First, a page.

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Response to loading of soft tissues as assessed by advanced magnetic resonance imaging (MRI) techniques is a promising approach to evaluate tissue functionality beyond (statically obtained) structural and compositional features. As cartilage and meniscus pathologies are closely intertwined in osteoarthritis (OA) and beyond, both tissues should ideally be studied to elucidate further the underlying mechanisms involved in load transmission and its failure leading to OA. Hence, we devised, constructed and validated a dedicated MRI-compatible pneumatic force-controlled loading device to study cartilage and meniscus functionality in a standardized and reproducible manner and in reference to alternative tissue evaluation methods. Mechanical reference measurements using digital force sensors confirmed the reproducible application of forces in the range of 0-76N. To demonstrate the device's utility in a basic research context, MRI measurements of human articular cartilage (obtained from the lateral femoral condyle, n = 5) and meniscus (obtained from lateral meniscus body, n = 5) were performed in the unloaded (δ) and loaded configurations (δ: [cartilage] 0.75 bar corresponding to 15.1 N, [meniscus] 2 bar corresponding to 37.1 N; δ: [cartilage] 1.5 bar corresponding to 28.6 N, [meniscus] 4 bar corresponding to 69.1 N). Cartilage samples were directly indented, while meniscus samples were subject to torque-induced compression using a dedicated lever compression device. Morphological MR Imaging using Proton Density-weighted sequences and quantitative MR Imaging using T2 and T1ρ mapping were performed serially and at high resolution. For reference, samples underwent subsequent biomechanical and histological reference evaluation. In conclusion, the force-controlled loading device has been validated for the non-invasive response-to-loading assessment of human cartilage and meniscus samples by advanced MRI techniques. Hereby, both tissues may be functionally evaluated in combination, beyond mere static analysis and in reference to histological and biomechanical measures.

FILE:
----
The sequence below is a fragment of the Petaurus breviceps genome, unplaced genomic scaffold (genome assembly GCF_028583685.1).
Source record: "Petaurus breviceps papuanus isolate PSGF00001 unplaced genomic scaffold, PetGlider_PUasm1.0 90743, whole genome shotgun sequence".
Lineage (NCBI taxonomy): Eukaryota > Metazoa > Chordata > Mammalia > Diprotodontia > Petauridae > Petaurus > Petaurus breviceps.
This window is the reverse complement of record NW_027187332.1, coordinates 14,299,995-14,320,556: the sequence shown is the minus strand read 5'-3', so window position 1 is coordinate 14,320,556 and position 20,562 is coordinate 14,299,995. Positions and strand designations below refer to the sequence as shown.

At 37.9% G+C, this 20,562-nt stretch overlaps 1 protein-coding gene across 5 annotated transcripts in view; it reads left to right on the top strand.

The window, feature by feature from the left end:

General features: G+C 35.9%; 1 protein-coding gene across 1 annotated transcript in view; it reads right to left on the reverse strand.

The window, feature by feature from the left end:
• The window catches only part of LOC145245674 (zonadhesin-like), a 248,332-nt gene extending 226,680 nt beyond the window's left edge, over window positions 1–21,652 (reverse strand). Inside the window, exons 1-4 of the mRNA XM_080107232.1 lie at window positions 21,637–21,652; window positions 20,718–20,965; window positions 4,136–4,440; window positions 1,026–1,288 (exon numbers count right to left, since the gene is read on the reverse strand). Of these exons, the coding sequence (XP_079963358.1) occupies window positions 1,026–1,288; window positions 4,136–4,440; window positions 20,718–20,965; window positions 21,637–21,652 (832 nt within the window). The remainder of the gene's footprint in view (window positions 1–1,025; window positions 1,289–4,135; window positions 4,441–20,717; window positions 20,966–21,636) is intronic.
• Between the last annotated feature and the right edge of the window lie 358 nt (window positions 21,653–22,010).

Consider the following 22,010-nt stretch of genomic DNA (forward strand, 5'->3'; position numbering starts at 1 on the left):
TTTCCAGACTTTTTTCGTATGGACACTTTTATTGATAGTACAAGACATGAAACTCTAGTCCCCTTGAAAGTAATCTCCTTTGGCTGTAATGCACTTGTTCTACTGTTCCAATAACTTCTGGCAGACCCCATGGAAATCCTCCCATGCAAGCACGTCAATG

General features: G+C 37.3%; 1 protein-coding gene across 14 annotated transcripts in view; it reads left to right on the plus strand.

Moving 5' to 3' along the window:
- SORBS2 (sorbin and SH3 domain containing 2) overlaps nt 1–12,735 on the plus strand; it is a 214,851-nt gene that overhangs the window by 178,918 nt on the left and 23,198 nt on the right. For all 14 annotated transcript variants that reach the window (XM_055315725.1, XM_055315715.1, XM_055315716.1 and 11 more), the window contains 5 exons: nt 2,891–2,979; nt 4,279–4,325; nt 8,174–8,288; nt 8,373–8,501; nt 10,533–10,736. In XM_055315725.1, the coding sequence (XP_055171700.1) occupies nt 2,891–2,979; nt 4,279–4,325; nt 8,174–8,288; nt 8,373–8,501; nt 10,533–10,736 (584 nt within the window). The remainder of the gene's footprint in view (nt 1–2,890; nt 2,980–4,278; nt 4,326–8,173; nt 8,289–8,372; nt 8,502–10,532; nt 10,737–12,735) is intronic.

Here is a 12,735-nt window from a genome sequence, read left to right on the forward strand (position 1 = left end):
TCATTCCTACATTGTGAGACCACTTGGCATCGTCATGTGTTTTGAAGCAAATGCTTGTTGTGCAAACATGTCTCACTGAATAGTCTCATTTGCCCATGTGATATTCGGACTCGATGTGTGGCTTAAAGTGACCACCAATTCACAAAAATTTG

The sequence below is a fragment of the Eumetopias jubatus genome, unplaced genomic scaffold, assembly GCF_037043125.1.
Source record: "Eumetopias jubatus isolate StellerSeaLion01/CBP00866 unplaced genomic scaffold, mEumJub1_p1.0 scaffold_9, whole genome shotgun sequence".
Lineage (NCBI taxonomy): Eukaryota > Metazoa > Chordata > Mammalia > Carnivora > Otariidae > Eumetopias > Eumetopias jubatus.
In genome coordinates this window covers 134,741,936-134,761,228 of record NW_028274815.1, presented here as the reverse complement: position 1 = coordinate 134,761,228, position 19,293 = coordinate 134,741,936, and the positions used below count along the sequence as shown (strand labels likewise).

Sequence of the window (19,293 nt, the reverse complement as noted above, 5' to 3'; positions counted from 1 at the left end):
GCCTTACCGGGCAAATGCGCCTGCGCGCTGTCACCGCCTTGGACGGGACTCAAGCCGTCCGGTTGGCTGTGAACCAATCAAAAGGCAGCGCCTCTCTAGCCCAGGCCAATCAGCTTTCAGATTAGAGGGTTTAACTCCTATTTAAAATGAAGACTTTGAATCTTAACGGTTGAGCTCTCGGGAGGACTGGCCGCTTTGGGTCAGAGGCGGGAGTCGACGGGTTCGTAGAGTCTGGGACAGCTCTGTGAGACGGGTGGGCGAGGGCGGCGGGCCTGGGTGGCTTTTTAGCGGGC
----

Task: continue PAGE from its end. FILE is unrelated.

This article was published in the following journal.
Name: Journal of the mechanical behavior of biomedical materials
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